IT’S THE MIDDLE of the night and you’re sitting alone in the dark, just thinking. You’ve had another argument, you lost your temper, and this time you may have lost her for good. She’s had enough of your verbal (or physical) abuse. She’s had enough of your blaming and enough of your apologies. And you can’t convince yourself anymore that it’s all her fault. You said things that you didn’t mean to say, and even though this time you wanted to apologize, you weren’t able to make yourself do it. Even while you were yelling and calling her names, you wanted to stop. You wanted to admit that who was right or wrong wasn’t important and that all you wanted was her happiness. But you weren’t able to tell her. You weren’t able to back away from a pointless argument. Why?
Because you are angry.
It’s not that you get angry, it’s that you are angry. There is a difference. Everyone gets angry from time to time, but you seem to be angry all the time. This is probably not the first time this has occurred to you—maybe you’ve even been told this before—but something has finally convinced you that it might be true. You may have had a big fight over a trivial issue, broken some furniture in an explosion of rage, or even physically assaulted and injured someone. Despite the defiant stance you always take, you don’t really believe anymore that these arguments and explosions are always someone else’s fault. You have begun to look more closely at yourself. You have begun to wonder if you have a problem with anger.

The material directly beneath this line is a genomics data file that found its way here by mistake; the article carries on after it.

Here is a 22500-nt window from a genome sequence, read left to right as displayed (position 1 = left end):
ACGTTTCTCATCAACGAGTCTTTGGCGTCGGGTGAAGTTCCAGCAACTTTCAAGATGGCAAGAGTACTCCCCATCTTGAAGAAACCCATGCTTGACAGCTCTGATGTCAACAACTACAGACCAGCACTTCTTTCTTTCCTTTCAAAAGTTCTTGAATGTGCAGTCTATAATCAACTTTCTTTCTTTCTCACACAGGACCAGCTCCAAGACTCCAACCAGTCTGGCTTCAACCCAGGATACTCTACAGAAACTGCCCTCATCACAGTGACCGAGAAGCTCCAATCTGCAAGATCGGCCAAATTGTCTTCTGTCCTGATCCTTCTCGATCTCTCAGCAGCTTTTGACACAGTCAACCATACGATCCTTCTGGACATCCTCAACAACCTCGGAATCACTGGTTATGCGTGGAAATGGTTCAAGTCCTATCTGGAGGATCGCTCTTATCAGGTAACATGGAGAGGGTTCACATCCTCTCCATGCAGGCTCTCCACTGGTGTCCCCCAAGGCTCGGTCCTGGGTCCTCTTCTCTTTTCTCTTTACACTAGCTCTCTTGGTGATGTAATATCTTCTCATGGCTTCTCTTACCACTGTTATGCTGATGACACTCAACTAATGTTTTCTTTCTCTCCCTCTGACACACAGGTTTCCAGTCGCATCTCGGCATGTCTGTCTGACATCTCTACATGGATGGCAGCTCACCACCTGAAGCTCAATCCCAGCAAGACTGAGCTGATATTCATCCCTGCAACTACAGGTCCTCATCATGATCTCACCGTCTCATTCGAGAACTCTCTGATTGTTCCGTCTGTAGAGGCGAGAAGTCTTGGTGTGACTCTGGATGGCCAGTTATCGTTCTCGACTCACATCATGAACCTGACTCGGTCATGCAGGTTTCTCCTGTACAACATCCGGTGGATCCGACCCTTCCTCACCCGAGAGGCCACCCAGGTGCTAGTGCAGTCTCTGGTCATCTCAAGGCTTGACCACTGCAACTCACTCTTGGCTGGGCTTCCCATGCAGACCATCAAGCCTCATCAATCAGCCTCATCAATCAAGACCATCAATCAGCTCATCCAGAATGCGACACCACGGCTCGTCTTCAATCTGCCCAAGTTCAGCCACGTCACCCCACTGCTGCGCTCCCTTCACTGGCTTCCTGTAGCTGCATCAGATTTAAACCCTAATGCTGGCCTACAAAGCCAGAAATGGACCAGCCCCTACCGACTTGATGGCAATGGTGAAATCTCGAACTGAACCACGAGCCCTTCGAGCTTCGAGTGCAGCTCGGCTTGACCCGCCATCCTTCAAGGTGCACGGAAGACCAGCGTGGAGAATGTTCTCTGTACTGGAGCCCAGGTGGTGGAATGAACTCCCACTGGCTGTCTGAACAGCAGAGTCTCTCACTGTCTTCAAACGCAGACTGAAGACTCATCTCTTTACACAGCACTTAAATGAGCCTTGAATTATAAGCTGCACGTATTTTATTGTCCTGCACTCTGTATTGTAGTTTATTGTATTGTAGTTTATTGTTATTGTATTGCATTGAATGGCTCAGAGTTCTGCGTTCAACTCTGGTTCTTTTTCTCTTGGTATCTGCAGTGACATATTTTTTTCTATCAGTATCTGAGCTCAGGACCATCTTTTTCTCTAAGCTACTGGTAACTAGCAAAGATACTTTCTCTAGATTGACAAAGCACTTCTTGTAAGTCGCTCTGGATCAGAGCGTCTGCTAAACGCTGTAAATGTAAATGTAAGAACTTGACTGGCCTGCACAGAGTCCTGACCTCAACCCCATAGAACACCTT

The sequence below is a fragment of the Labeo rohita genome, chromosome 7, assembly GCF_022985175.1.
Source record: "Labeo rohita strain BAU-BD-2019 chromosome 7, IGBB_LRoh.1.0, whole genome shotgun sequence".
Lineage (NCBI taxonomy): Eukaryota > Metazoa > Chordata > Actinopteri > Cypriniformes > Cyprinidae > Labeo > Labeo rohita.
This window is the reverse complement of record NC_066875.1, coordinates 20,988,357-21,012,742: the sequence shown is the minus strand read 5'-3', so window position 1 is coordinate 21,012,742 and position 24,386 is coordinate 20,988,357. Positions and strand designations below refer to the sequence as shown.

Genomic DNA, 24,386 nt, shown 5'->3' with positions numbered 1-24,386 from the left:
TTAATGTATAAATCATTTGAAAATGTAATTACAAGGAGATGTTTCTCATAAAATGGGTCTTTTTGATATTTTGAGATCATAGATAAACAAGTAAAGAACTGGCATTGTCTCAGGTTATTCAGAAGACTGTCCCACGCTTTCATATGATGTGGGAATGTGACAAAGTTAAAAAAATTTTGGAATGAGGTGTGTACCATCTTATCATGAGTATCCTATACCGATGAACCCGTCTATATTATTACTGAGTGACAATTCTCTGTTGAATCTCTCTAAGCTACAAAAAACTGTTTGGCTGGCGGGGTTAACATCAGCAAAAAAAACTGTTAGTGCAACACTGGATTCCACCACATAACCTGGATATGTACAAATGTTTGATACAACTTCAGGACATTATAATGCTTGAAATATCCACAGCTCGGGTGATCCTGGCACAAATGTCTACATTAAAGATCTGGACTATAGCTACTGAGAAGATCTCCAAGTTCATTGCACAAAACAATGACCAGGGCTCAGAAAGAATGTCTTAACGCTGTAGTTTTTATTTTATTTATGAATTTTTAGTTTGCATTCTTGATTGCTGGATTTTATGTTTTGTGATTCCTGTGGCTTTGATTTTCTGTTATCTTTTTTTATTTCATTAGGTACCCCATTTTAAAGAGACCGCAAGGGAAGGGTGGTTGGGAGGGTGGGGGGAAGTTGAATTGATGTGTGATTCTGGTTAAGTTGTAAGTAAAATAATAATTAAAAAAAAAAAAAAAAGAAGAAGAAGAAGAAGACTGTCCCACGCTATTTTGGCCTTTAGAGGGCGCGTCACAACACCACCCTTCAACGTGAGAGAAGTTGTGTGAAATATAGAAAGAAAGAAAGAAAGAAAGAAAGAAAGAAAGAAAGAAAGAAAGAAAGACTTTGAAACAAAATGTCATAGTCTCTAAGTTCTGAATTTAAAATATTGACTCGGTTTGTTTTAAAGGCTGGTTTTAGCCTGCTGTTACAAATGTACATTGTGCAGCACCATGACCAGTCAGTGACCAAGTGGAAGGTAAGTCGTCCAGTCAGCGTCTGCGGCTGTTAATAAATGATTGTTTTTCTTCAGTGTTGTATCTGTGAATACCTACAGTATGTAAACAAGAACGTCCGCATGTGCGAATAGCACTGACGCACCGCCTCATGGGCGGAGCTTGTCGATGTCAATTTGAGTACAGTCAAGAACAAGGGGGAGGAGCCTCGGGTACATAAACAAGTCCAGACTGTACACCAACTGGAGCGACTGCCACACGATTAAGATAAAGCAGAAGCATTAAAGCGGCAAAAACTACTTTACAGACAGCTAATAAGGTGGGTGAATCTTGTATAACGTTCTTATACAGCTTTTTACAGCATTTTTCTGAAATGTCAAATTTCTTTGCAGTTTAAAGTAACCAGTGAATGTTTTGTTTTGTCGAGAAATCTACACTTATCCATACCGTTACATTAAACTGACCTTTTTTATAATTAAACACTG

What Is Anger?
Anger is an emotion. Just like any other emotion, anger is not bad. Anger isn’t good, either. Anger just is. Anger arises for specific and understandable reasons, just like any other emotion, such as happiness and sadness. Emotions are an essential part of being a human being, so if your goal is to completely eliminate anger from your life, forget it! First of all, this would be an impossible task. Second, you wouldn’t want to do that, even if you could, any more than you would want to eliminate love, joy, or fear. All emotions have their proper place in a man’s life; the experience of emotion is what makes life rich. And there are times when anger is an appropriate reaction to events and people.